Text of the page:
If you are unfortunate enough to trip or stumble in a street, road, or other public place, you will want to ensure that you are properly compensated for any personal injury that you may suffer. Taking photographs is an important part of ensuring that you are properly compensated. Why is this?
There are at least 4 reasons why photographs are important:
- Taking photographs is one way of preserving evidence. It is possible that the defect will be repaired shortly after you have tripped or stumbled and, once it has been, it may be more difficult to prove that there was such a defect.
- Photographs can help others, including a judge, to understand what caused you to trip or stumble. This is important as, among other things, to get compensation, you need to show that there was a defect that caused you to trip or stumble.
- Good photographs can provide key information, such as the dimensions of the defect. For example, if, due to the movement of one or more paving slabs, a footpath becomes uneven, it may be that this uneven surface results in “tripping points”. A good photograph, using a ruler or other item to give an indication of dimensions, may help show the height of a “tripping point”. Again, this provides useful information to anyone deciding whether you should be compensated for your injury.
- Photographs can help deal with any suggestion that you have been negligent in having tripped or stumbled. For instance, it could be alleged that you were contributorily negligent in failing to notice a warning sign or some other indicator (such as, perhaps, yellow paint) that should have alerted you to the risk created by the defect. A photograph may demonstrate that there was no such warning sign or indicator or that it was not as visible as is suggested.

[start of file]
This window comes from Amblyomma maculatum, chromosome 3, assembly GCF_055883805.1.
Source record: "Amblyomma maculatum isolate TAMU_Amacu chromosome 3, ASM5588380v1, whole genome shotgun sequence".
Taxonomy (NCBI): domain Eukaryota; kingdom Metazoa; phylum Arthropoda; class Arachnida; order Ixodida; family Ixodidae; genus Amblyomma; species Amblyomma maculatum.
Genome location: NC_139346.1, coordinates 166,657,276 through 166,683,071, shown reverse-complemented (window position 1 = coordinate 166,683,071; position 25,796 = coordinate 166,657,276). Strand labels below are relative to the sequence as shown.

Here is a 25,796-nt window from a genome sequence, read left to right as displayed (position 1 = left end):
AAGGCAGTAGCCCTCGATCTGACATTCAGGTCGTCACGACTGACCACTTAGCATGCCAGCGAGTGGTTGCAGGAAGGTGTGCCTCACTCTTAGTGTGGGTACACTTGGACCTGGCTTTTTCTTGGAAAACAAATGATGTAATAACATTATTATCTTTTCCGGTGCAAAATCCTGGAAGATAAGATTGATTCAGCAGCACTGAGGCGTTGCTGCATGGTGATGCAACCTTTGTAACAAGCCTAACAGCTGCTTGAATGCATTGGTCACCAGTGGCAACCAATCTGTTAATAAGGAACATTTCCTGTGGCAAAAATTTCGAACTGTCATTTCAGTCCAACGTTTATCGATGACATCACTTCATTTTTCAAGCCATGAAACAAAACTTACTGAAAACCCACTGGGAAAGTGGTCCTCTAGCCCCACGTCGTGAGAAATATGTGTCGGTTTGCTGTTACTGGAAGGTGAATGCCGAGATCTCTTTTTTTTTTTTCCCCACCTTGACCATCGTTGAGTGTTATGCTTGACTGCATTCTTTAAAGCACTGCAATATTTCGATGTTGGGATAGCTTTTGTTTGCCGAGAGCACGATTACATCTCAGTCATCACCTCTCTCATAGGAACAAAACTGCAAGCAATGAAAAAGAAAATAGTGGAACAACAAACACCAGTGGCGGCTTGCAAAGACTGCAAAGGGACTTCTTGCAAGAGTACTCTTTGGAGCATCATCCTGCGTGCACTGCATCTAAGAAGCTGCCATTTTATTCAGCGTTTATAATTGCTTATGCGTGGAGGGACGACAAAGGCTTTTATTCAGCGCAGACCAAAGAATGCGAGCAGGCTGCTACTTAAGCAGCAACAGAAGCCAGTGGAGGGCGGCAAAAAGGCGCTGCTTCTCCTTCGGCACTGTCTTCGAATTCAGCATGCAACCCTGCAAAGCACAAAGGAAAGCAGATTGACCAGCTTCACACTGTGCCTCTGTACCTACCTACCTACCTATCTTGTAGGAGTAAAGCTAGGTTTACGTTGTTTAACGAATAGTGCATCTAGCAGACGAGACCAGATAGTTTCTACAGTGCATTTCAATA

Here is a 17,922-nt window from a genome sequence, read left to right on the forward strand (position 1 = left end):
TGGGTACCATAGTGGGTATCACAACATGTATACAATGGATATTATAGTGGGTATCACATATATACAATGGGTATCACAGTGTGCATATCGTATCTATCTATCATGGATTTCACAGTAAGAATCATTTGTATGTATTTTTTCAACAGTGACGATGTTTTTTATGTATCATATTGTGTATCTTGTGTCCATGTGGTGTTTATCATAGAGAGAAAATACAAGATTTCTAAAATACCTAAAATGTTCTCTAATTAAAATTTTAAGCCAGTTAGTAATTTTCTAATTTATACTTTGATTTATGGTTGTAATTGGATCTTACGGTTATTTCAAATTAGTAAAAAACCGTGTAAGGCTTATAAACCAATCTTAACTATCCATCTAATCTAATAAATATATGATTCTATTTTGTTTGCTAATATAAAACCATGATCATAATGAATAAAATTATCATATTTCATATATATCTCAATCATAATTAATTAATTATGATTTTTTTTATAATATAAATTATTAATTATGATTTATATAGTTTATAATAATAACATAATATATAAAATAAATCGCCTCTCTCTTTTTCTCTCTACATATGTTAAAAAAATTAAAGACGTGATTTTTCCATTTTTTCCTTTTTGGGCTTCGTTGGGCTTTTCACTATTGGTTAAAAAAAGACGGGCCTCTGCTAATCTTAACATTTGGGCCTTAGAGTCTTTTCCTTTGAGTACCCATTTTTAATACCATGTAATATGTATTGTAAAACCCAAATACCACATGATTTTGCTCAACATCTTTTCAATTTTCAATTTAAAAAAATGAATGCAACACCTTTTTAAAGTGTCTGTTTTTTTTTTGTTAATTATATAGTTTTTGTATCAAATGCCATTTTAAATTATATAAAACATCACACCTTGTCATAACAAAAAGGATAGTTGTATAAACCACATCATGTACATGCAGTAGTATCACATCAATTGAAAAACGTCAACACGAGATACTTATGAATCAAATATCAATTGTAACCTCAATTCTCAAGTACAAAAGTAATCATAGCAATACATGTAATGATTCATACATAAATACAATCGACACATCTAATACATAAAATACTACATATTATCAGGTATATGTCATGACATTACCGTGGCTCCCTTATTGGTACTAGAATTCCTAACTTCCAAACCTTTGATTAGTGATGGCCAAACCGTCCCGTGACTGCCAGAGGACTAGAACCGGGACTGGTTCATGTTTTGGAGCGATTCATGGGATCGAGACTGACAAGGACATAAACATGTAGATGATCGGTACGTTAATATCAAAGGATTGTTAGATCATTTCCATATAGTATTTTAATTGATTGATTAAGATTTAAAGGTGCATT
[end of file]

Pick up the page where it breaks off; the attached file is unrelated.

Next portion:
How should photographs be taken?
It is best to take several photographs, such as the following:
A. A photograph or photographs that show(s) the general area where you fell. Ideally the photograph(s) will show enough of the surrounding area to identify the name of the street or location where you fell. Do not worry if there is no street or other sign visible. The main thing is that someone looking at the photograph can identify the location. It would be ideal if the defect, that caused you to fall, is also visible in the photograph(s). It would be helpful if the photograph(s) show the direction in which you were travelling before you fell.
B. Photographs that show (a) enough of the surrounding area to identify the location and (b) the defect where you fell. These photographs will help prove that the defect that caused you to fall is in the street or location mentioned in ‘A’ above.
C. Close-up photographs of the defect that show the following:
- the defect that caused you to fall.
- your direction of travel just before you encountered the defect.
- the dimensions of the defect, that is, the height, length, and breadth of any defect.
When taking photographs, it is also a good idea to check if anyone has, or is likely to have, relevant CCTV footage. If anyone has, or is likely to have, relevant CCTV footage, it can be a good idea to ask them to retain that footage and to get their contact details.
The suggestions in this article are general in nature and do not constitute specific advice. If you require advice specific to your circumstances, we can help you. For further details, and to find out how we can help you, please contact us. We look forward to hearing from you.